On May 2nd, as Game 6 of the Wizards-Cavaliers playoff series drew to a close, reporters began filing reports on the lopsided Cleveland victory. Stories focused on the conclusion of a hard-fought series between two bitter rivals. But none of these reporters highlighted what would become the biggest news story of the entire night: Those in attendance had been witness to one of the biggest and most knuckleheaded marketing decisions in recent memory, and through the citizen journalism of observant bloggers, Papa John's quickly became aware of the magnitude of its mistake.
At the game, several Wizards fans were sporting t-shirts declaring Cleveland Cavaliers star Lebron James a "Crybaby." As a Wizards fan, I wasn't offended by the shirts, but as someone who works in marketing, I was stunned that the shirts were emblazoned with the Papa John's logo.
Later that night, I tracked down an image of the shirt and wrote a post titled, "Does Papa John's Hate the State of Ohio?" questioning why a national chain would attach its logo to such a divisive image. What was equally puzzling was how, in the Web 2.0 world that we live in, a national brand could think that it could behave in one time zone one way, and not have it impact the brand in another.
Twelve hours later, with still no signs of coverage from the mainstream media, the story was beginning to go viral. On NBA message boards and Ohio sports blogs people were buzzing about the news. By mid-afternoon, the popular sports blog Deadspin had picked up the story. Links to a website and Facebook group urging a boycott of the chain were beginning to circulate.
As online anger grew, Cleveland media rushed to cover the story, interviewing me to help gauge the online buzz surrounding the story and speaking with local franchise owners about the impact this could have on their sales. By early Sunday night, less than 48 hours after the conclusion of the game, Papa John's had issued a formal apology, donated $10,000 to the Cavaliers' youth foundation and announced that the company would be offering $.23 pizzas to those in the Cleveland area.
Having engaged in online PR and damage control for clients of mine in the past, I was impressed with the speed at which Papa John's recognized and addressed the situation. The company also showed respect for the medium in which the story first broke. Its online actions on Sunday afternoon foreshadowed the company's official public apology. Hours before a public statement, one or more individuals purporting to be from the corporate office in Ohio posted on blogs covering the story. Apologizing for the incident, they explained that the decision had been made by a DC area franchise owner without the knowledge or approval of the Papa John's corporate office.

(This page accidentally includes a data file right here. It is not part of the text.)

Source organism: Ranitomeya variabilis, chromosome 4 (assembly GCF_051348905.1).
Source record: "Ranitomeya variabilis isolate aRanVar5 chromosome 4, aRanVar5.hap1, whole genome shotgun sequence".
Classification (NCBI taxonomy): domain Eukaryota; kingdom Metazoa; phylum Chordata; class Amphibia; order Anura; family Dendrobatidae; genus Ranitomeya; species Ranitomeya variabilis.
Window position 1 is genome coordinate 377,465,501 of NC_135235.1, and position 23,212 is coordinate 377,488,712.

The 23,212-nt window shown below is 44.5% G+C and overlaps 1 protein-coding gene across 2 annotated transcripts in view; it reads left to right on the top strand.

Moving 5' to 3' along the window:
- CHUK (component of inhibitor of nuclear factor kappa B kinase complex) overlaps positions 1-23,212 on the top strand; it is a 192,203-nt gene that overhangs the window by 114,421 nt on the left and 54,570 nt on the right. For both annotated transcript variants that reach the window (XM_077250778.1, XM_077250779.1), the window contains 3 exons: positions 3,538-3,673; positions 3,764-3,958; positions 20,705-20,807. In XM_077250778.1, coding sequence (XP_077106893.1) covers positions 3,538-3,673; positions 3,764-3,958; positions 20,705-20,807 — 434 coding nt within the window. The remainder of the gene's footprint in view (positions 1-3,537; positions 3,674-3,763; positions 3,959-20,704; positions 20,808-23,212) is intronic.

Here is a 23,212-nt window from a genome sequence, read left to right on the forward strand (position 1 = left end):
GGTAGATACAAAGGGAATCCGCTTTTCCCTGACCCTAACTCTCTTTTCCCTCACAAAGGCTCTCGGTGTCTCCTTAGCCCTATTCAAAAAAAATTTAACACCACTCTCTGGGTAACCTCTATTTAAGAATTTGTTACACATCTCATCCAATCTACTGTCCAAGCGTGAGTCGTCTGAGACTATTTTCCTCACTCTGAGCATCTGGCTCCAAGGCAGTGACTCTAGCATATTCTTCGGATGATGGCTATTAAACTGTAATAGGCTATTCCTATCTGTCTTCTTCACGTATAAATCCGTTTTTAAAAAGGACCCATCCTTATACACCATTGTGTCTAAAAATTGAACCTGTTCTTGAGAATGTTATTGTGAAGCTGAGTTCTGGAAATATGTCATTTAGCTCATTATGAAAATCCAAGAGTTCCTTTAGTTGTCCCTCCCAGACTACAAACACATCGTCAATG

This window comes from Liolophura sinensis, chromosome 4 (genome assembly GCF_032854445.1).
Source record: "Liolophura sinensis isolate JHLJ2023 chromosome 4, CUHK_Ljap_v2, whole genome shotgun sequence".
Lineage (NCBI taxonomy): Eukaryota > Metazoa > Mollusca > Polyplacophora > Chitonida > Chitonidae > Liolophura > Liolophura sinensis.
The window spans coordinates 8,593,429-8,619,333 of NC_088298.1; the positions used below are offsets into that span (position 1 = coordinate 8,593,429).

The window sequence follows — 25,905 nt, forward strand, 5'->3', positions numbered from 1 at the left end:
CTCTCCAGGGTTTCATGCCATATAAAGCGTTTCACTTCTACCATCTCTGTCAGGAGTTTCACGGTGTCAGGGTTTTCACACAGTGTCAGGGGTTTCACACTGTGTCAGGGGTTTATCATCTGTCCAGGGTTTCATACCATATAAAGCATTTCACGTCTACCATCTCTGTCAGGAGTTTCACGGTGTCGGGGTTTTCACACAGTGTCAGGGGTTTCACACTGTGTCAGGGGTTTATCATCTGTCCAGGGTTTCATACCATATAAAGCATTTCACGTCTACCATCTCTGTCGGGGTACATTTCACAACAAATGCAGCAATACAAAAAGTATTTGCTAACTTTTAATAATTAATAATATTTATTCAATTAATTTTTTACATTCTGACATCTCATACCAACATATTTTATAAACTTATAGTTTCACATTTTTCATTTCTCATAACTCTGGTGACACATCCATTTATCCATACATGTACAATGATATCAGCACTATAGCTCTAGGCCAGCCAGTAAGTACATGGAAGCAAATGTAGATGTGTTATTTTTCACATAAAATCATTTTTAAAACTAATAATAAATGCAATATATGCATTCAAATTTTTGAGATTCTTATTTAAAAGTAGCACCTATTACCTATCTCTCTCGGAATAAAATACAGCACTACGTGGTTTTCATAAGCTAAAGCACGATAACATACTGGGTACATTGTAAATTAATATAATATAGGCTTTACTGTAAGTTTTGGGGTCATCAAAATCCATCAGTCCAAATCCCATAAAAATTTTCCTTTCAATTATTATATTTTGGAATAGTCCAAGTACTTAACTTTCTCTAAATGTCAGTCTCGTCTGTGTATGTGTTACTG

The company also made what appeared to be a wise decision to capitalize on the media attention. Utilizing its brief national spotlight to offer a promotion, Papa John's made a valiant effort to turn a negative story about a mass marketing mistake into a positive story about the company's responsiveness to customer concerns.
Unfortunately, Papa John's didn't fully anticipate the impact of setting the price point for its promotion so low. The resulting chaos -- traffic jams, fights, angry employees and five hour lines -- probably negated some of the goodwill the $.23 pizza promotion generated.
Papa John's quickly learned the lesson that rivers and mountains don't stop the internet. News in your own backyard quickly becomes news in everyone's backyard. It's essential to always be listening to and observing what consumers online have to say about your brand. Pandering to consumers in one region by mocking the popular teams or athletes in another region is going to have consequences. This story may spur national chains to consider greater oversight of marketing by regional franchise owners, with the goal of preventing damage to the company's national brand image.
A few people have commented to me that this is the kind of classic marketing blunder that will be written about in marketing textbooks -- and I agree. The story has enough interesting hooks (star athlete, a trash-talking rivalry, taunt-based marketing and "rogue" franchisees) that the lessons learned from studying it could help prevent a similar mistake in the future.
If there's one thing we've learned with total certainty, it's that Lebron James won't become a spokesperson for Papa John's anytime soon.
Jon Eick writes the food blog sogoodblog.com and works as an online brand manager for New Media Strategies.
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